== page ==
Here is a book. It is large and old. Should I open it?
Procrastinating with provenance
I defer, investigating its provenance instead, which might be said to begin in early Middle Ages where the Merovingian stronghold, Würzburg, was being Christianized by Irish missionaries, St Kilian among them. Benedictines established a monastery dedicated to Kilian, followed by a cathedral school, a Domstift. Charlemagne consecrated a church by the end of the eighth century. A cathedral was begun at Würzburg in 1040. This book took shape some time during the two centuries it took to finish that cathedral; the monks and scribes, labouring over it in their scriptorium in a kind of harmony with the stone masons and sculptors raising the silhouette of the nearby spire.
And how did it come to be at the Bodleian Library? I read a war story. During the Thirty Years’ War, Thomas Howard, the fourteenth earl of Arundel, acquired many manuscripts from Würzburg. Howard gave these to the Archbishop of Canterbury at the time, William Laud, whose subsequent donations of manuscripts to the Bodleian is famous.
Facing down a fragment
But now it’s time to open the book. Laud’s seventeenth-century rebound cover lifts to reveal a single flyleaf of fragmented writing about a lawsuit in the diocese of Augsburg, with a sketch of a Star of David in the corner.
Interesting, but since I’m a musicologist, I press on to the first section of the book: a noted breviary (fols. 1–118) representing the sung tradition of the Office from the twelfth to fourteenth centuries. The second main section is a lectionary (fols. 119–268) representing thirteenth- and fourteenth-century practice. A few pages containing the fourteenth-century addition of the (un-notated) Corpus Christi Office conclude the book (fols. 269–272). A full index of this manuscript can be found on the Cantus Manuscript Database.
At this point, I would normally begin sleuthing around for local saints or any other feature that might set the book apart from others of its ilk, but I’m caught by the beauty of the detailed initials that pepper the breviary section, recalling St Kilian’s heritage in the intricate red knotted designs against their blue backgrounds.
There is an intricacy and delicacy here – so old, frail, and terribly strong, all at once.
Remembering with neumes
The notation is not typical of its time. By the twelfth and thirteenth centuries, the musical staff was widespread throughout Europe. Here, I see adiastematic neumes – those little signs written horizontally over each line of text. This notation is rich with gestural indications but gives no pitches; it represents musical thought in a world where melody was taught and learned orally. The only way to sing from this book would be to know the melodies by heart already.
It is well-known that some scriptoria in the German-speaking world maintained the staffless neume tradition long after it had fallen out of use elsewhere. There is something that catches me about these neumes every time I encounter them. These signs run through my imagination of medieval history like musical footprints. If we follow, where do they lead?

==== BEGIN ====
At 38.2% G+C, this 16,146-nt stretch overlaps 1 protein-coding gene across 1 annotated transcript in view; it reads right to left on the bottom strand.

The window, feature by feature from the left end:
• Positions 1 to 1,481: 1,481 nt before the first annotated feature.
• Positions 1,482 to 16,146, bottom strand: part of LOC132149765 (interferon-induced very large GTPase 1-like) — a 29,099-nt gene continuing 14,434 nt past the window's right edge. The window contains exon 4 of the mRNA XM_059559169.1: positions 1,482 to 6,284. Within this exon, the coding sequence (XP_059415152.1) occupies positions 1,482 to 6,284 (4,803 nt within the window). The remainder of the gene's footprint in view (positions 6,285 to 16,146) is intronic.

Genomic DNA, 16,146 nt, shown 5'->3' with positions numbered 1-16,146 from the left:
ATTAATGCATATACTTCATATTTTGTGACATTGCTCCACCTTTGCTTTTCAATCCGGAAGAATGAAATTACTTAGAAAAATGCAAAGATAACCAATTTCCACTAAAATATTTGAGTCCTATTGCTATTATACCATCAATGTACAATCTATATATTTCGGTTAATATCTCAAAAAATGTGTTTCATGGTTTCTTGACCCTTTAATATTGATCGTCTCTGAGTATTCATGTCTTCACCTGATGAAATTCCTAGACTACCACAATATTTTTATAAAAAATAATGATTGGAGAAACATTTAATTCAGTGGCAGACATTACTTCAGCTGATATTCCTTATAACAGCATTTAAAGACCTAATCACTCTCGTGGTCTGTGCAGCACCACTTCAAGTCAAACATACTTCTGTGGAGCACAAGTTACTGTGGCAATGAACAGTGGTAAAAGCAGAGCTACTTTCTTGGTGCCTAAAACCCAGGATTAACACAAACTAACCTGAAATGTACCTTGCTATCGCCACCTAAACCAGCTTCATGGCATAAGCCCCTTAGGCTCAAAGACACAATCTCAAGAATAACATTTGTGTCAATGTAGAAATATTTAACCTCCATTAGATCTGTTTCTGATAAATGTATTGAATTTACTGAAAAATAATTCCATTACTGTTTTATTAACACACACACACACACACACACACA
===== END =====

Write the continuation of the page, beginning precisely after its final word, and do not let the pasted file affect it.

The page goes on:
These scribes believed they were making something for people who thought like them, knew the same chants, and experienced the same rituals and traditions. In other words, this book was made to fit seamlessly into a world that no longer exists. It has fallen from the hands of medieval singers to find itself under the lens of a twenty-first-century, high-definition camera. Such a journey necessarily brings up questions about purpose and meaning.
The perils of manuscripts
Here is a book. It is large and old. You hesitate to open it because if you do, you might disturb its long, long silence. You might find that it sparks questions and tempts your sense of beauty. It will remind you that human beings have always needed to sing to God, no matter the circumstances, no matter the language. But you, in front of your computer screen, probably don’t know these melodies by heart.
Here is a book. What does it mean to us, now? Does it contain answers to the problems of our age? Can we make a compelling and lucrative case for its contemporary relevance?
No. Not really.
It is more than relevant: it is essential. To live meaningful lives, context is all. This book, and books like it, ask us to stay curious in our research, and ready to build relationships with whatever reveals itself to us. If you open this book, you risk falling in love with it, and that will change everything. You will begin to know it by heart.
About the author
Kate Helsen teaches musicology at the Don Wright Faculty of Music, Western University, in London, Ontario, Canada. She is a researcher with projects such as Cantus and SIMSSA and has been a professional singer with the Tafelmusik Chamber Choir in Toronto for about twenty years.